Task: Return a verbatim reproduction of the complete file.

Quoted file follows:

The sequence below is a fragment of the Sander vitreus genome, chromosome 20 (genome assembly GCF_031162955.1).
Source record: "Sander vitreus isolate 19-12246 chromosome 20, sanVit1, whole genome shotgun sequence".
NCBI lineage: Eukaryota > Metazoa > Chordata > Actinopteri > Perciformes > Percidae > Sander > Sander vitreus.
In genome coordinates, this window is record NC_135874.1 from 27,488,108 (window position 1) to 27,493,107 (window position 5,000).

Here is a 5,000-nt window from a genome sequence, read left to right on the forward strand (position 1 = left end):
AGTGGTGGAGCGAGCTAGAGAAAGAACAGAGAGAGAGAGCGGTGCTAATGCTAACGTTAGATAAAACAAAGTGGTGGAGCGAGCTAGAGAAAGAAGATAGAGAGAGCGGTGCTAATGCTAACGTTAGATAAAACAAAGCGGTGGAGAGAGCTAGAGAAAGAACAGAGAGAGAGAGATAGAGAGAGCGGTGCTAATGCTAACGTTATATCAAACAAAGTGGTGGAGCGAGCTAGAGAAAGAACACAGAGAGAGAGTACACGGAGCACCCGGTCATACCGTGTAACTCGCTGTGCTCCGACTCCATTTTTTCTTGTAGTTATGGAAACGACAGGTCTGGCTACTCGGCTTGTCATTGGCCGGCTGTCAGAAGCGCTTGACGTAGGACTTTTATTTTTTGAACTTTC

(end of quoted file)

The sequence below is a fragment of the Sander vitreus genome, chromosome 20 (genome assembly GCF_031162955.1).
Source record: "Sander vitreus isolate 19-12246 chromosome 20, sanVit1, whole genome shotgun sequence".
NCBI lineage: Eukaryota > Metazoa > Chordata > Actinopteri > Perciformes > Percidae > Sander > Sander vitreus.
In genome coordinates, this window is record NC_135874.1 from 27,488,108 (window position 1) to 27,493,107 (window position 5,000).

Here is a 5,000-nt window from a genome sequence, read left to right on the forward strand (position 1 = left end):
AGTGGTGGAGCGAGCTAGAGAAAGAACAGAGAGAGAGAGCGGTGCTAATGCTAACGTTAGATAAAACAAAGTGGTGGAGCGAGCTAGAGAAAGAAGATAGAGAGAGCGGTGCTAATGCTAACGTTAGATAAAACAAAGCGGTGGAGAGAGCTAGAGAAAGAACAGAGAGAGAGAGATAGAGAGAGCGGTGCTAATGCTAACGTTATATCAAACAAAGTGGTGGAGCGAGCTAGAGAAAGAACACAGAGAGAGAGTACACGGAGCACCCGGTCATACCGTGTAACTCGCTGTGCTCCGACTCCATTTTTTCTTGTAGTTATGGAAACGACAGGTCTGGCTACTCGGCTTGTCATTGGCCGGCTGTCAGAAGCGCTTGACGTAGGACTTTTATTTTTTGAACTTTC